The stage is set and the curtain rises.It is the third day of merits hearings in an international commercial arbitration between two large corporations, taking place in a spacious conference room. In the witness chair sits a nervous middle-level executive of an Asian company who has submitted a written witness statement in his native language, which is not the language of the arbitration, that being English.He has affirmed, on very brief direct examination through an interpreter, that this is his written evidence. The three arbitrators, none of whom speak the witness’s native language, have read his witness statement in English translation.They smile encouragingly, raise their pencils and await cross-examination.
Facing the witness is the cross-examining attorney, who also does not speak the witness’s native language.Beside him sit an interpreter and one or more other lawyers fluent in both the witness’s language and English. On the other side of the room sit counsel for the witness’s employer, who also does not speak the witness’s language; a second “check” interpreter; and a second battery of bilingual assisting lawyers.Along the wall sit several senior executives of the witness’s company, awaiting his cross‑examination.They are not smiling.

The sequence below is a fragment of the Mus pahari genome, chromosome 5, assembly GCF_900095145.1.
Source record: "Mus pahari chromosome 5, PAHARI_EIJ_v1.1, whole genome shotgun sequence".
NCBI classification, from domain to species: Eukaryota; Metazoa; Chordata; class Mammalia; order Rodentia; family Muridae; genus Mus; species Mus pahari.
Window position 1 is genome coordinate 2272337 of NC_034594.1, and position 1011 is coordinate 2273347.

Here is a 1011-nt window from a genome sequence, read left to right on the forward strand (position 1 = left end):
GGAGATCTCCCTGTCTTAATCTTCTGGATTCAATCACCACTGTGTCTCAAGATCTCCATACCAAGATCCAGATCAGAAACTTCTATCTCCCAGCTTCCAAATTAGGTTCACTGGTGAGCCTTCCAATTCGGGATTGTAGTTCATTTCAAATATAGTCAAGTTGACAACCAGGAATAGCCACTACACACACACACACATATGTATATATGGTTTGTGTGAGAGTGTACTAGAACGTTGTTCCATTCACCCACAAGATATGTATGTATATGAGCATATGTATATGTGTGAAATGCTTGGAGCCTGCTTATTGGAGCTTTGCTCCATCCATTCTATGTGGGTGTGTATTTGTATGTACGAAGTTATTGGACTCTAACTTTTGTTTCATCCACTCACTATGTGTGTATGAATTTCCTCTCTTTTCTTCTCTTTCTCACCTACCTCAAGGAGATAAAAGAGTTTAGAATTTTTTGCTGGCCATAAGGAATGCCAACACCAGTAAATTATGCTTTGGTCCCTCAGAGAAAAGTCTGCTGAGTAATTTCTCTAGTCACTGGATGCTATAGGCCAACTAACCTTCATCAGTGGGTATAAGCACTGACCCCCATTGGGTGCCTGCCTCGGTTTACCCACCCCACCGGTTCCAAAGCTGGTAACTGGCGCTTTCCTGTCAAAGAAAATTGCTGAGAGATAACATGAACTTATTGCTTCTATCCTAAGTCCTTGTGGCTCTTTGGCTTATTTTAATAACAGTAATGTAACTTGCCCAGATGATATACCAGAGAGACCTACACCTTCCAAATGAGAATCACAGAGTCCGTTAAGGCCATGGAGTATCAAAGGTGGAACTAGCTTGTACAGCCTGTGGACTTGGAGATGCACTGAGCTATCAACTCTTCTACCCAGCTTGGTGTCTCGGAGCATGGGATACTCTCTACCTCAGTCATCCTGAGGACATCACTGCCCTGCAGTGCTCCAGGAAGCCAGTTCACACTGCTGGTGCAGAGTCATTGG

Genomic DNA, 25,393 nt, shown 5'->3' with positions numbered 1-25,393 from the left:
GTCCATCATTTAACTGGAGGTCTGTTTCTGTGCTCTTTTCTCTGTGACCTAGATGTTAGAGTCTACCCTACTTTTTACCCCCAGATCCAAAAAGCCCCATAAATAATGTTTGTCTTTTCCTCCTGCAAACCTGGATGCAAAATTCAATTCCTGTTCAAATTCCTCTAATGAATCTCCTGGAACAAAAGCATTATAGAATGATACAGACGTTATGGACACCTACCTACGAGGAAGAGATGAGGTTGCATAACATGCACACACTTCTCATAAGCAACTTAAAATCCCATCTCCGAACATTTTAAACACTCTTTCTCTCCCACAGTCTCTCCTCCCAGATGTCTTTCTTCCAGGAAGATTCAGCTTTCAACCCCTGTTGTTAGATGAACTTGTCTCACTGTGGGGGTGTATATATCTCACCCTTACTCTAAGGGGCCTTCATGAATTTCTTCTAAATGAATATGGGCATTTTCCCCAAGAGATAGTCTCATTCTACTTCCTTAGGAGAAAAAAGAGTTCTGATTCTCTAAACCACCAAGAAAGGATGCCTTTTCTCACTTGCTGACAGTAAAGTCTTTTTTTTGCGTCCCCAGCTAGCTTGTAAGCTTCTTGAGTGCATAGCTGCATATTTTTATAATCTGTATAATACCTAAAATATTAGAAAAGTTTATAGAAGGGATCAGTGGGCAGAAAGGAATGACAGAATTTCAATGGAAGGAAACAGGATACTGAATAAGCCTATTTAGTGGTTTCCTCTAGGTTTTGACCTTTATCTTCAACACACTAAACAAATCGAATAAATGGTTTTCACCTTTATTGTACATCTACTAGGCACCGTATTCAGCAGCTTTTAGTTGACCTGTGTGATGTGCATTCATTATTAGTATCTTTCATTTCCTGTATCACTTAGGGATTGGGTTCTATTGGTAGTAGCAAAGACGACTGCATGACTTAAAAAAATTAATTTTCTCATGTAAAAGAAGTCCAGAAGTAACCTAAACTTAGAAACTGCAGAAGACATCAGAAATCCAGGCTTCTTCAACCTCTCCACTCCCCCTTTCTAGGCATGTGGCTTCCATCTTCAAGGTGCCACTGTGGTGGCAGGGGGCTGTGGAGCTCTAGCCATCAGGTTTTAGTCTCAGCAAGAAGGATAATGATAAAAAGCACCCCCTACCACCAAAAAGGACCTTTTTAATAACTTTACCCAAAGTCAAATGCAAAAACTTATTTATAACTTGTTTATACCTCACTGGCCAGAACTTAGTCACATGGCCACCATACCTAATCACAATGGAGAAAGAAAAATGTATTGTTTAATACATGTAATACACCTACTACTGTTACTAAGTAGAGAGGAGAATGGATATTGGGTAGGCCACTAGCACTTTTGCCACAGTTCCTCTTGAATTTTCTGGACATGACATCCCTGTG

The cross-examiner’s hopes are high. He knows that the witness has been advised to testify in his own language because, although the witness understands some English, he is likely to have difficulty in expressing himself well in answering questions in English, particularly in a highly charged situation.The cross‑examiner expects the witness will be uncomfortable because he has no experience with probing cross-examination and is likely to be sensitive about performing in this important setting in front of his superiors. Perhaps the arbitrators will form the impression that the witness is unreliable and untruthful, as the cross‑examiner believes him to be.